Saleh Kado, chief negotiator of the Kurdish National Unity Parties, told Al-Monitor, “Lavrov’s initiative for a dialogue between the regime and the Autonomous Administration is a positive step. We believe that any talk with the Syrian government can contribute to finding a solution to the Syrian crisis, even if this happened apart from the opposition represented by the Syrian National Coalition, which undermined the Kurdish issue through its subordination to Turkey. The regime has, however, stepped into these negotiations with a new mindset, not that of an autocrat, which the Syrian people paid dearly for.”

Faisal Youssf, a member of the Presidency of the Kurdish National Council, told Al-Monitor, “It is important to include the Kurdish component in the implementation of international resolutions related to the Syrian issue, especially in relation to drafting the constitution, so that everything is approved by all parties. It is also important to reach an agreement among Kurds themselves, which is of paramount importance for any dialogue with the rest of the components, and far more significant with any talks with the regime in the current period.”

In a conversation with Al-Monitor, Sueliman Osu, leader in the Kurdish National Council, said, “The council did not reject the dialogue. We believe there is no alternative for talks in order to agree on the form of government in Syria in the future. This is why the council had representatives within the Syrian National Coalition and was credited for the negotiations that took place with the regime within the Geneva II conference. The military solution has failed for both parties. The only solution is to sit at the negotiating table under international auspices and work to implement international resolutions, notably [Security Council] Resolution 2254. The dispute is, however, over the mechanism by which the dialogue is called for.”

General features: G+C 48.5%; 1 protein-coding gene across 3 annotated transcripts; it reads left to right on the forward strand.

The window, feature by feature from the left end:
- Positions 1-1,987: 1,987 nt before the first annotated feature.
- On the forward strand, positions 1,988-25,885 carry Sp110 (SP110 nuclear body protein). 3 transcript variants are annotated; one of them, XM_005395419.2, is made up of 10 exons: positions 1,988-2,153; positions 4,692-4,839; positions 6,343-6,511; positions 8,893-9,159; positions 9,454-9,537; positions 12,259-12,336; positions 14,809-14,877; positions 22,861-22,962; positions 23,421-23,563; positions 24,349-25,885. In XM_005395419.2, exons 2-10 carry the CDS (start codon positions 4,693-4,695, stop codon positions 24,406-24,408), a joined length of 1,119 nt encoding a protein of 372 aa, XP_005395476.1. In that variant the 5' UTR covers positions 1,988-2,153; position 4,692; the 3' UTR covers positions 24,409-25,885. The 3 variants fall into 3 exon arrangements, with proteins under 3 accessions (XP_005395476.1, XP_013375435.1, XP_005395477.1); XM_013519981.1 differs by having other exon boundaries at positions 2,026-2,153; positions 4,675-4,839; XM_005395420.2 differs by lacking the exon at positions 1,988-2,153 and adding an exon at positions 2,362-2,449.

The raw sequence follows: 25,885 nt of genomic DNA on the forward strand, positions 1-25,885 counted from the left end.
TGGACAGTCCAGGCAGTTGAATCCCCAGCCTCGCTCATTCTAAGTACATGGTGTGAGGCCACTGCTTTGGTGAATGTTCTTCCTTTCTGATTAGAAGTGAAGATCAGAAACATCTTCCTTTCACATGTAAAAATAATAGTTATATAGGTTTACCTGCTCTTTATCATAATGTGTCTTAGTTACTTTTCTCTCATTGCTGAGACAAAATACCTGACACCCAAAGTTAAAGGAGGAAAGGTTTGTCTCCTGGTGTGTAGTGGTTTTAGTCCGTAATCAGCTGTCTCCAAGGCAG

Sheyar Khalil, a Kurd from Afrin and managing editor of Levant News, told Al-Monitor, “The regime is seeking to open channels of dialogue with the Autonomous Administration in a bid to bring it closer to Moscow and away from Washington. This could, however, create problems for the administration with its main allies in the international coalition. But it appears that the administration is trying to balance between its ties with Moscow and Washington, after it was let down by the Americans following the Turkish attack [in north Syria] during Operation Peace Spring. There is no doubt that any step toward a dialogue with the regime would be a mistake, especially since the Syrian government has lost many of its cards in northeastern Syria.”

He said, “The regime and its allies also aim to use the Autonomous Administration to expand their control in Syria. The regime has seized several cities in the north that belonged to the Syrian opposition in agreement with Turkey. In return Russia allowed Turkey to enter the Kurdish areas in Arin and Ras al-Ain, since Turkish forces withdrew from the areas where they were present before the regime entered.” 

Khalil added, “Turkey has also a great interest to see the Syrian regime entering northeastern Syrian [to eliminate Kurdish parties] through talks or agreements that might be concluded in the future. Communications were never halted between the regime and the Autonomous Administration, but the latter has greater leverage now, and it has to be wary of the regime’s intentions to call for dialogue and negotiation."

Abdul Aziz Tammo, head of the Independent Kurdish Association, told Al-Monitor, “A call by the regime for dialogue is for us mere talk in the air. We categorically reject any talks with the regime independently from the Kurdish components. For us, any negotiations ought to be done through the United Nations in order to reach a political solution in Syria. These calls are nothing but publicity stunts and nothing will be changed in the Syrian reality.”

More from Mohammed Hardan